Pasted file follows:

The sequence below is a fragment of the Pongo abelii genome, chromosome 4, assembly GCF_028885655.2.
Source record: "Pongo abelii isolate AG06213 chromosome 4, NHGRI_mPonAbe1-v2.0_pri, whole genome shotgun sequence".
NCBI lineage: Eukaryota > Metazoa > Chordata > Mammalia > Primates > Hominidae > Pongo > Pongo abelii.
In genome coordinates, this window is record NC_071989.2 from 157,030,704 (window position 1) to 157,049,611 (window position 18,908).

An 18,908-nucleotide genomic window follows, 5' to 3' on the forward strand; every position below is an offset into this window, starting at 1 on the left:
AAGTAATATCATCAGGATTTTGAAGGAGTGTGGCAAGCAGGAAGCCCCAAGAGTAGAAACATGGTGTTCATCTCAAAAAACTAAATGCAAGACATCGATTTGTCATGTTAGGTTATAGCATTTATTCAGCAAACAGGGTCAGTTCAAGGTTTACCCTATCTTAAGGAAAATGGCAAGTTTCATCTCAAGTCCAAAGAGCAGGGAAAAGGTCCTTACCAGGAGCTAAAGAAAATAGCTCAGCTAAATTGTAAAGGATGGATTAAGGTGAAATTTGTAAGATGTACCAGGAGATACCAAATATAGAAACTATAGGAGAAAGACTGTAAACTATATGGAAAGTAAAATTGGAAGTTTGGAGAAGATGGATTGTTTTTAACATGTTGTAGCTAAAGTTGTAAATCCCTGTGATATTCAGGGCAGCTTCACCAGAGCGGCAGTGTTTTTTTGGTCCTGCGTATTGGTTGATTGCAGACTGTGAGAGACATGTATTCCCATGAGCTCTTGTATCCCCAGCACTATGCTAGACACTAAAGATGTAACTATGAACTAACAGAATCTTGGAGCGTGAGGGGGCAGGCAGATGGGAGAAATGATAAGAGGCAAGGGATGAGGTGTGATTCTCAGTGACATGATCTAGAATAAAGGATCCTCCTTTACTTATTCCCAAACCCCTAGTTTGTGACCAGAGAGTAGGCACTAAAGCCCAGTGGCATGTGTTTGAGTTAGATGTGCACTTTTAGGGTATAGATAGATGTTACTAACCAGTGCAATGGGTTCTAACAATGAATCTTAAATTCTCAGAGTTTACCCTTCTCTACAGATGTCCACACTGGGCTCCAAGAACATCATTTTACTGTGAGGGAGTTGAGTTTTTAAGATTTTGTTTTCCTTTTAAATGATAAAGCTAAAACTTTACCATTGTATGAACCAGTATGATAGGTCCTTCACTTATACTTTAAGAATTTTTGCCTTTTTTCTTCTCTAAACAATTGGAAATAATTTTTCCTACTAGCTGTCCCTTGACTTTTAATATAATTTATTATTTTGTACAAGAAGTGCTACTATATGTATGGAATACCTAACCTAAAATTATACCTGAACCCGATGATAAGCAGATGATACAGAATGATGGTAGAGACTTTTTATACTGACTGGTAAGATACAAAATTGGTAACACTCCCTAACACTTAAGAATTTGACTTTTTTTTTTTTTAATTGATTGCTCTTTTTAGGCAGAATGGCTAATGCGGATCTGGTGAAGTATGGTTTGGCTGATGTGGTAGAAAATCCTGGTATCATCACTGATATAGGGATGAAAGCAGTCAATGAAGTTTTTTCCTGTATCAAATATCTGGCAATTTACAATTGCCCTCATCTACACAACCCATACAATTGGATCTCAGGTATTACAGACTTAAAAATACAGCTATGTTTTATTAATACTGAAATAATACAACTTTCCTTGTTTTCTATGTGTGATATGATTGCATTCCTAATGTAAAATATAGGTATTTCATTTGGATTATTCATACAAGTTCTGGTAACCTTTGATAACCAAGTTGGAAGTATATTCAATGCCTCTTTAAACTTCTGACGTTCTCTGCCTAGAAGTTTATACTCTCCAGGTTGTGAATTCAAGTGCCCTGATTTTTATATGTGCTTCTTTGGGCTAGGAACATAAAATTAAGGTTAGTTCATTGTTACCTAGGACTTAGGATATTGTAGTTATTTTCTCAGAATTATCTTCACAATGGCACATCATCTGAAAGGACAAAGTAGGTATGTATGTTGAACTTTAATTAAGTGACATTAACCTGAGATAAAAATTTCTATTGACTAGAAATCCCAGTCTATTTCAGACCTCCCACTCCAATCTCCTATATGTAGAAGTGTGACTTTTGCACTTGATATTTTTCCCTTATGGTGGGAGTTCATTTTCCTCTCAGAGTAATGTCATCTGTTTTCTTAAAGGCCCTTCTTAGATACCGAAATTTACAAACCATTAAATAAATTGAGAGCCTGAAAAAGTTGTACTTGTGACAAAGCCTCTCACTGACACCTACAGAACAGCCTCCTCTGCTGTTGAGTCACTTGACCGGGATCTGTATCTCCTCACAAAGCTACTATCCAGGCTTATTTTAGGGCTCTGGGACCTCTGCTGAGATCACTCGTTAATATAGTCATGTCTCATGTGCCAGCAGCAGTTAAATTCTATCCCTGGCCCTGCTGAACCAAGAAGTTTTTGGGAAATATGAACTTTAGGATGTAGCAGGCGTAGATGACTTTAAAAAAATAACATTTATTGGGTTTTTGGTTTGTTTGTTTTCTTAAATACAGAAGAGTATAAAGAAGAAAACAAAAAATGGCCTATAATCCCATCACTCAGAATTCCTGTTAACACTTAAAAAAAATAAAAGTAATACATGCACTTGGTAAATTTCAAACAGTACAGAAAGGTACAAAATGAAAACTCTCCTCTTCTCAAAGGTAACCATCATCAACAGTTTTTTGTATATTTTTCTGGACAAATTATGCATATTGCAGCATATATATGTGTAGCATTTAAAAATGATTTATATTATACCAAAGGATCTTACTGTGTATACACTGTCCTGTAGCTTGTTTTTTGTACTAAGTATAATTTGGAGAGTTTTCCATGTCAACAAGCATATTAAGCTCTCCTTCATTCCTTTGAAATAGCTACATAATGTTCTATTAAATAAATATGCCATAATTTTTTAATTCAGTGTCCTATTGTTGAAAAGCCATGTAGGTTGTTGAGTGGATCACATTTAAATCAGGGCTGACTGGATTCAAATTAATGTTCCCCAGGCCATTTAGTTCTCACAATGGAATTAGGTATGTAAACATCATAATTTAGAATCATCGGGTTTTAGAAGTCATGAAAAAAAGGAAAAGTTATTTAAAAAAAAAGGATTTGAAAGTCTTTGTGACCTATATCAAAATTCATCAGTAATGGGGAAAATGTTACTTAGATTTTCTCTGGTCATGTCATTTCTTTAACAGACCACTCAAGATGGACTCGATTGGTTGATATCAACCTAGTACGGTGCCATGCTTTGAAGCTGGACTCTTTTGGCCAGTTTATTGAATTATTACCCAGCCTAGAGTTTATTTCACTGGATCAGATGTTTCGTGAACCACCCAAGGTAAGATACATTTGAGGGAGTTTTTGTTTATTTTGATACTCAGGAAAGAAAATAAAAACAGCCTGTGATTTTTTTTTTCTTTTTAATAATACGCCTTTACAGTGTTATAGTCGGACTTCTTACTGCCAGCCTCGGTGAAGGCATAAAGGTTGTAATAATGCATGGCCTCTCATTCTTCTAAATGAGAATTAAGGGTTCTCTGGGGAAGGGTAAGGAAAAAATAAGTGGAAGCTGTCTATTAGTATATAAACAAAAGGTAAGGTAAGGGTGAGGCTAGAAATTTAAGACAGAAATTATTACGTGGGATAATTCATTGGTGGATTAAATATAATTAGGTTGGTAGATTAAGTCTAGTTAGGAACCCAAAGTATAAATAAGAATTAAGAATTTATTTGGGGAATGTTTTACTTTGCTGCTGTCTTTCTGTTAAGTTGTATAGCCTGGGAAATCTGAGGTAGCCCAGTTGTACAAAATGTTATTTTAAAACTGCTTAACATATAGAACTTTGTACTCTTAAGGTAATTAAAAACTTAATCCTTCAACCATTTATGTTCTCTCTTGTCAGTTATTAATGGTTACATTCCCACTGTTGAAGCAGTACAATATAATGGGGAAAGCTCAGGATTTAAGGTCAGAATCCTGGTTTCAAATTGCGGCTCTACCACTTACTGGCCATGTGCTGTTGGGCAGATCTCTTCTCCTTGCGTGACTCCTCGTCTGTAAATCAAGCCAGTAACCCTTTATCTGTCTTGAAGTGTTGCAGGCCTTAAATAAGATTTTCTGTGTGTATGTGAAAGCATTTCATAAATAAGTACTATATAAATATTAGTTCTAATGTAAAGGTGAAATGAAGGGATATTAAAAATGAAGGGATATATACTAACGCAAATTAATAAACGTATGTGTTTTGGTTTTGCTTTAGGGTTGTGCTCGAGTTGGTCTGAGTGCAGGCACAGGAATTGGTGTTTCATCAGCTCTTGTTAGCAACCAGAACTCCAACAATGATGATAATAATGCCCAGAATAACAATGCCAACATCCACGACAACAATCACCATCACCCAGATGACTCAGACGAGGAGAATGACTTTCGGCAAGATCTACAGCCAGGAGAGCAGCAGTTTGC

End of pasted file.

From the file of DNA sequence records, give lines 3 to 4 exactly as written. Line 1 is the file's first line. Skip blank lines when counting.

NCBI lineage: Eukaryota > Metazoa > Chordata > Mammalia > Primates > Hominidae > Pongo > Pongo abelii.
In genome coordinates, this window is record NC_071989.2 from 157,030,704 (window position 1) to 157,049,611 (window position 18,908).